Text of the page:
By: Nina Fox
In a collaborative event featuring Goshen College Choirs, the GHS Advanced Crimson choir, guest soloists, Rejoice children’s choir, GC percussionists and ASL interpreting majors among others, “Carmina Burana,” a collection of medieval poems set to music, was performed on Saturday, Nov. 9 in Sauder Concert Hall. Although the performance showcased the choirs, soloists and musicians, the event also illustrated the unique intersection between spoken and unspoken art. Interpreted by Goshen ASL students, it revealed both the unique heritage and the rich cultural significance of deaf performing art.
This weekend, Goshen will host a similar event, featuring another deaf performing artist: Noah Buchholz. Unlike the performance in Sauder, however, Buchholz will perform alone.
As part of the ASL department’s fall workshop, Buchholz will visit campus this Friday and Saturday, leading Friday’s chapel service, conducting a four-hour workshop on Saturday afternoon for ASL students and other members of the community, and performing his own one-man show on Saturday evening at 7 p.m. in Goshen’s Umble Center.
Said Colleen Geier, assistant professor of ASL interpreting, “I think it’s exciting for the college to see another [knowledgeable/ educated deaf person]. I like that…not only our students, but the college as a whole will get another opportunity to see what deaf people can do.”
In addition to his vocation as a deaf performing artist, Buchholz is also the executive director of Deaf International, the pastor of Central Jersey Deaf Church in New Jersey and a deaf interpreter.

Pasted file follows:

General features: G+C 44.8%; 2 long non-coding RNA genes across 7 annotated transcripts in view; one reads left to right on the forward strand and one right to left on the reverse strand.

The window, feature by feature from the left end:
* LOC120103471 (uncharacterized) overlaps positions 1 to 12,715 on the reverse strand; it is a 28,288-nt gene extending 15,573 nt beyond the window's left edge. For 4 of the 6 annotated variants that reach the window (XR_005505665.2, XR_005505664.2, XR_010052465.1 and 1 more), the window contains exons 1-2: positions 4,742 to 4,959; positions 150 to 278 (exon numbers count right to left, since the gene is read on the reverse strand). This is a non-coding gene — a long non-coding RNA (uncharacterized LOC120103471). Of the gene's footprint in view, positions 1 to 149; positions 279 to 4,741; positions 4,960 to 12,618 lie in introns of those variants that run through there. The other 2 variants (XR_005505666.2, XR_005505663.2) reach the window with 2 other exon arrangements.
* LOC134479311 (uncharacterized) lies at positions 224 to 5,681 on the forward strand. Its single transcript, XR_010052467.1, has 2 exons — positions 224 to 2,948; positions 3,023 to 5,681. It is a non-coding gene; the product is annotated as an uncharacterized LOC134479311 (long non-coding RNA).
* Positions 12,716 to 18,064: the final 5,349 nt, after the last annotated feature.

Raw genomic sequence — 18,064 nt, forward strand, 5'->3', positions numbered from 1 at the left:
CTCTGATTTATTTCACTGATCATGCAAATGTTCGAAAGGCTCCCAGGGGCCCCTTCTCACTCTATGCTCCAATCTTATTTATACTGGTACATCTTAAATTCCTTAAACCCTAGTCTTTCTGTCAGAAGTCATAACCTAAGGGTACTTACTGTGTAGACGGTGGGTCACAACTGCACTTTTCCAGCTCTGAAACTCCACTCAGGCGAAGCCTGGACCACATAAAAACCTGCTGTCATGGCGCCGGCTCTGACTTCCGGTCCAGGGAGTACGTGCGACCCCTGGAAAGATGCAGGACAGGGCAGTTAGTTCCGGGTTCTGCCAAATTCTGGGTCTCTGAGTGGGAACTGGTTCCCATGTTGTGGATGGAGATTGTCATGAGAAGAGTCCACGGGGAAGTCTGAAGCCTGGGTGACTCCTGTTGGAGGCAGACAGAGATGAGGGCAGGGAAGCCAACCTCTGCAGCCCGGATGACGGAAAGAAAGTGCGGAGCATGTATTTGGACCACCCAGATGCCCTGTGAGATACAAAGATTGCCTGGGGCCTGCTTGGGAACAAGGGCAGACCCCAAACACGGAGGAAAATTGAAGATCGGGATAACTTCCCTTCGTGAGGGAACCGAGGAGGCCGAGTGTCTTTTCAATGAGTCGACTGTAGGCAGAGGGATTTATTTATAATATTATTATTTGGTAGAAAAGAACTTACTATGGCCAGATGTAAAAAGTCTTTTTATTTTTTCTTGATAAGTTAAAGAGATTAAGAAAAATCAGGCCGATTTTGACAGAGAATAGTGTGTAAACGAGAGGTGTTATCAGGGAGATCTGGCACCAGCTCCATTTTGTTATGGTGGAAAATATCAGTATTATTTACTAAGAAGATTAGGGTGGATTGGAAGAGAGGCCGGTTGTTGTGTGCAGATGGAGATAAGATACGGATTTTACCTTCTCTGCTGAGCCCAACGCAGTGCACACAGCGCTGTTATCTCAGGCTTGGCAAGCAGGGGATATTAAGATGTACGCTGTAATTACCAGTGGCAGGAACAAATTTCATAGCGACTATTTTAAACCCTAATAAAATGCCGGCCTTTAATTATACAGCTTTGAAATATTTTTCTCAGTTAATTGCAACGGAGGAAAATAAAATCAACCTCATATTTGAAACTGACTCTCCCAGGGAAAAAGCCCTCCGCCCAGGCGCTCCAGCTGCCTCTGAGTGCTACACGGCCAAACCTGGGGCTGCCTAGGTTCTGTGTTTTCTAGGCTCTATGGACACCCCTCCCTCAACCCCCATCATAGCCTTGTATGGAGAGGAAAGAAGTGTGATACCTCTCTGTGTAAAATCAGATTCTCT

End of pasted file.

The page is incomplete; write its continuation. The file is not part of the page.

Buchholz was born into a mixed hearing/non-hearing family, with a deaf mother and a hearing father; all of his six brothers and sisters are either deaf or hearing-impaired. Buchholz attended both deaf and public school as a child, and later graduated from Wheaton College with a degree in ancient languages and theological studies. He lives in Princeton, New Jersey with his wife, Alyssa, and is currently pursuing his M.Div. at Princeton Theological Seminary.
Buchholz’s performance on Saturday night will showcase his humor and talent as a performing artist and his unique perspective as a member of the deaf community. The show will include folktales, original poems and/or fiction and stand-up comedy. Buchholz’s performance will be interpreted for his hearing audience by his brother. For tickets or more information on the event, call or visit the Goshen College Welcome Center.